AI cannot replicate 'human' lawyers, yet
Technology has major role to play but will not radically alter what lawyers do, say experts
Technology will continue to transform the legal profession but artificial intelligence (AI) will not play a significant role, legal experts have debated.
In a lively discussion hosted by Thomson Reuters on whether AI will have a radical impact on the legal profession, panellists disagreed as to how close a design could come to replicating a lawyer.
Andrew Bodnar, a barrister at Matrix Chambers, said technology was 'undoubtedly' helping to commoditise law but questioned whether a computer could understand how the law works. He also disputed whether AI was capable of human interaction and probed whether it could contemplate ethical considerations and apply judgement in court.
Bodnar added: 'On the current trajectory, AI may well make lawyers much more efficient and make our services more accessible and predictable, and make us better lawyers, but will it radically alter what we do as lawyers? No, I don't think so. Fundamentally, we will be doing the same thing even if we are doing it differently.'
Mark Edwards, vice president of San Francisco-based Rocket Lawyer, a legal technology company, agreed.
'The legal industry does not need AI to be transformed. Machines are becoming increasingly intelligent but we will not have robot lawyers soon. We will just have smarter apps.'
Edwards affirmed that in the foreseeable future an AI legal adviser would be incapable of performing most of the cognitive functions of a human lawyer or having a deep understanding of global law to advise, negotiate, arbitrate, advocate, and judge.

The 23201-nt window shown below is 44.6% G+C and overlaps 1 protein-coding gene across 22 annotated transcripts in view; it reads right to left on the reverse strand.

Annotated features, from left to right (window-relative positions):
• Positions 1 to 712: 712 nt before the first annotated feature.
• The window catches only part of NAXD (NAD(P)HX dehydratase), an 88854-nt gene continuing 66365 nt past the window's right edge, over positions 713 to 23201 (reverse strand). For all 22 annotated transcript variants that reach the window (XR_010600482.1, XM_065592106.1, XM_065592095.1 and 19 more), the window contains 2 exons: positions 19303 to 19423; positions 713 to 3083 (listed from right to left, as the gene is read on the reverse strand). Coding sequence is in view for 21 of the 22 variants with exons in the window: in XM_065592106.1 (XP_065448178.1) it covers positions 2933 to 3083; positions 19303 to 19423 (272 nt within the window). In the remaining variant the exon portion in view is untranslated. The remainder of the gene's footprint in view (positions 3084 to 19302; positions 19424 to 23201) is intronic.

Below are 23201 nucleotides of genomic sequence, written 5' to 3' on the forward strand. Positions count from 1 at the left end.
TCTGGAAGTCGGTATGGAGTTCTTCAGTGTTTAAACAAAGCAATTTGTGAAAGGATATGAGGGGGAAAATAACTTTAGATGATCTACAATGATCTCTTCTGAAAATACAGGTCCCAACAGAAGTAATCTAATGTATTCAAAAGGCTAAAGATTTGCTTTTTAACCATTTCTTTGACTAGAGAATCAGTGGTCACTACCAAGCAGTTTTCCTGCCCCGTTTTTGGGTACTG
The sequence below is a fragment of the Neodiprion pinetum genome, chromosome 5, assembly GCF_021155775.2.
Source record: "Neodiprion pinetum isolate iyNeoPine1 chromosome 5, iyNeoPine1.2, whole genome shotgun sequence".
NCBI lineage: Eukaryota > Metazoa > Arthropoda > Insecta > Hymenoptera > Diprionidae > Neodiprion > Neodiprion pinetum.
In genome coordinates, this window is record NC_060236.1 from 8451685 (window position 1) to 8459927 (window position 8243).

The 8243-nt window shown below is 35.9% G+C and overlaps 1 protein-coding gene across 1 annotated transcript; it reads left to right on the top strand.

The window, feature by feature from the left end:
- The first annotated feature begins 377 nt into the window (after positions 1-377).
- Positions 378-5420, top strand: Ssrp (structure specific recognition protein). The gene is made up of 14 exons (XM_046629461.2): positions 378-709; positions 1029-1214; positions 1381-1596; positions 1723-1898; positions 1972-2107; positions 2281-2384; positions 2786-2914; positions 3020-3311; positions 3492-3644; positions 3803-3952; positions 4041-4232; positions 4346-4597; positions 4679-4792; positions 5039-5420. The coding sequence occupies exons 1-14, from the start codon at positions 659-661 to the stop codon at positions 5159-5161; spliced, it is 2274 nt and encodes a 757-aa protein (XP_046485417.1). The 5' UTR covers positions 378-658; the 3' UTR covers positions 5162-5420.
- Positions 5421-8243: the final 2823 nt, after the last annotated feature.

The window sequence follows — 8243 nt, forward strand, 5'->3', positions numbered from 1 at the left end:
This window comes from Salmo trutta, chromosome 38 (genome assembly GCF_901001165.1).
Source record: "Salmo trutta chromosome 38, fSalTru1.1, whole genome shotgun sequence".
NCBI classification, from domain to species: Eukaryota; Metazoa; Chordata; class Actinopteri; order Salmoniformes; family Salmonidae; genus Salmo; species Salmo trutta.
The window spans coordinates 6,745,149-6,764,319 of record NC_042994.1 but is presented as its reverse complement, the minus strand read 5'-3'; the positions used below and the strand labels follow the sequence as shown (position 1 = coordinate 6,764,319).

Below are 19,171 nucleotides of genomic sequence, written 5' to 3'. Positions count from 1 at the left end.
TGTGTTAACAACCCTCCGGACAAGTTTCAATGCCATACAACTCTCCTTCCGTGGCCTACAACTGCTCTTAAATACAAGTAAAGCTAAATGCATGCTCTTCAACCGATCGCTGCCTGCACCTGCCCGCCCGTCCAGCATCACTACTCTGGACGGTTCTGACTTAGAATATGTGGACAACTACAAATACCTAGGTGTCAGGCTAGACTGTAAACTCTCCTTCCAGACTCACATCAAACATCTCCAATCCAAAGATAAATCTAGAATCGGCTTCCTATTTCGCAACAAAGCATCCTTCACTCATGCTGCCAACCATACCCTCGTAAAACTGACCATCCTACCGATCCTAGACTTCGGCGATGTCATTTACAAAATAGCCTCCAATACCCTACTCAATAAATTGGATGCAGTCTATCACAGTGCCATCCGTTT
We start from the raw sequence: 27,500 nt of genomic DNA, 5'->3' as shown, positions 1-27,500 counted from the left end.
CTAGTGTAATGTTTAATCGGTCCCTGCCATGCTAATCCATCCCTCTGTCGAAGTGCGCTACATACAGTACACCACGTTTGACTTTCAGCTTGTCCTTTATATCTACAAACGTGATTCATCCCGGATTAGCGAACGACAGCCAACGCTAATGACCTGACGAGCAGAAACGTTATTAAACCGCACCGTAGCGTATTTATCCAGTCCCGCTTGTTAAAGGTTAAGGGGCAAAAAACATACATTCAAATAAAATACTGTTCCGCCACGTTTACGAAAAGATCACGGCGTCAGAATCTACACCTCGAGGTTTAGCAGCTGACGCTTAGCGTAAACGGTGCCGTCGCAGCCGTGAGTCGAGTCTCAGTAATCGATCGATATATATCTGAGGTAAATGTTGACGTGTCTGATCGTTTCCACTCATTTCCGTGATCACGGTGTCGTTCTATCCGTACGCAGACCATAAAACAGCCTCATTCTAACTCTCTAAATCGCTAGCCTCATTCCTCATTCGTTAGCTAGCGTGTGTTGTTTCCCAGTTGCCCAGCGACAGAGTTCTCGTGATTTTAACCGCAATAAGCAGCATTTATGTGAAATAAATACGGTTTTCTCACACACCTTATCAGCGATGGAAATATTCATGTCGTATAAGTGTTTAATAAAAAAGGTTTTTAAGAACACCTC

'The legal industry will be transformed over the next ten years by technology but AI will not play a significant role in that,' he added.
Edward Chan, a partner at Linklaters, arguing in favour of AI's impact on the profession, acknowledged that AI could not perform the function of a human lawyer yet, but said the technology available to the profession did meet the threshold of AI.
'One of the changes that we are finding is that today's data rooms are virtual and have several thousand documents but you still need to manage the amount of data and AI is the only way to allow law firms to do this.'
Chan added that trainees and paralegals were at risk of being 'shaved off' the legal pyramid as AI becomes more prevalent in firms while uncertainties remained over how much to charge clients for the use of AI.
Arguing in favour of AI, Dr Peter Waggett, the emerging technology programme leader at IBM Watson, was optimistic about AI's role in the legal industry and said the use of AI was 'getting better every 18 months'.
Waggett added that AI would impact the ability of systems to reason at the top level, automate work flows, and create a new area, AI law, that would need lawyers to deal with the liabilities and responsibilities of AI.
To conclude the debate, audience members voted on whether they thought AI would radically impact the legal profession. A slim majority of 51 per cent said it would not while some 48 per cent thought it would. One per cent were undecided.